Stevan Ridley Showed ‘Fencing Response’ Which Caused Fumble in AFC Championship

Danny Woodhead, Stevan RidleyIf you shuddered a little after watching Stevan Ridley take a brutal hit from Bernard Pollard and immediately lose consciousness on Sunday night, you probably weren’t alone. However, the realities of the injury are much more cringe-worthy than even the image of watching Ridley suddenly go limp.

According to Bleacher Report, Ridley immediately exhibited what is known as the “fencing response” after taking the hit. Upon hitting the ground, Ridley’s left arm went straight out and above him, while his right arm curled back into his chest. These actions were completely involuntary, but are common when sudden pressure is applied to the brain stem.

In short, when babies are born they eventually develop the ability to have certain reflexive muscle responses. One of these is the “Moro reflex,” which occurs when, for instance, a baby is put down or isn’t being held anymore. This response is believed to have evolved so that a baby can reach out for physical support, and the fencing response is said to be a reactivation of sorts of the Moro reflex.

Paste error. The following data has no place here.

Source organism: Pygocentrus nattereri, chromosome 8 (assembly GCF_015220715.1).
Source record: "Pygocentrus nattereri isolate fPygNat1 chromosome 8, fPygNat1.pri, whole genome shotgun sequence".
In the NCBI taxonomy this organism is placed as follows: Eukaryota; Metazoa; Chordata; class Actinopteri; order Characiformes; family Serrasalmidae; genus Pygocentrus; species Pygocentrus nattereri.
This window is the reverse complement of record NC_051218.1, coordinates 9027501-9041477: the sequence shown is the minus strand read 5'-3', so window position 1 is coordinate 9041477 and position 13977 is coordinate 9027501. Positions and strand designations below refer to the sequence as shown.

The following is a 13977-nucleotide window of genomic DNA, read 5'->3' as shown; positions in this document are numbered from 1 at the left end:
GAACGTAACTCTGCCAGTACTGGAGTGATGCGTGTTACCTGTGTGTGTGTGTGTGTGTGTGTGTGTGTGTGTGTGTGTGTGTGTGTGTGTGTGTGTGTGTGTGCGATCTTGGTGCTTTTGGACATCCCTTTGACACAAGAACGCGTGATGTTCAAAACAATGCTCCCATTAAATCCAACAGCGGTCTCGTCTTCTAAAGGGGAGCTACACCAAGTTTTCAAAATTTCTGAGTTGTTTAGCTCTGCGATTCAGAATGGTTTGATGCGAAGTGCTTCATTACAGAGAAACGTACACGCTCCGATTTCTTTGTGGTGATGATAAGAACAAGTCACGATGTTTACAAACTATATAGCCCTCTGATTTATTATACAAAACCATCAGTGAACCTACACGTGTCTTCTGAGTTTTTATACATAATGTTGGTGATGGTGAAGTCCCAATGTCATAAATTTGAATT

In Ridley’s case, the hit from Pollard not only compressed his brain stem, but exhibited rotational forces since the hit wasn’t straight on. The brain stem is particularly sensitive to rotational force, and that is why Ridley lost consciousness so easily. The hit stunned the running back’s reticular activating system, which is located in the brain stem and is responsible for maintaining consciousness.

Of course, Ridley also sustained a concussion, as well. Now better understood, concussions are no longer believed to be “brain bruises” but are now known to occur when the brain moves inside the skull as little as seven millimeters.

One obvious sign of just how badly Ridley was doing was overlooked, as he bumped into the wall on his way to the locker room.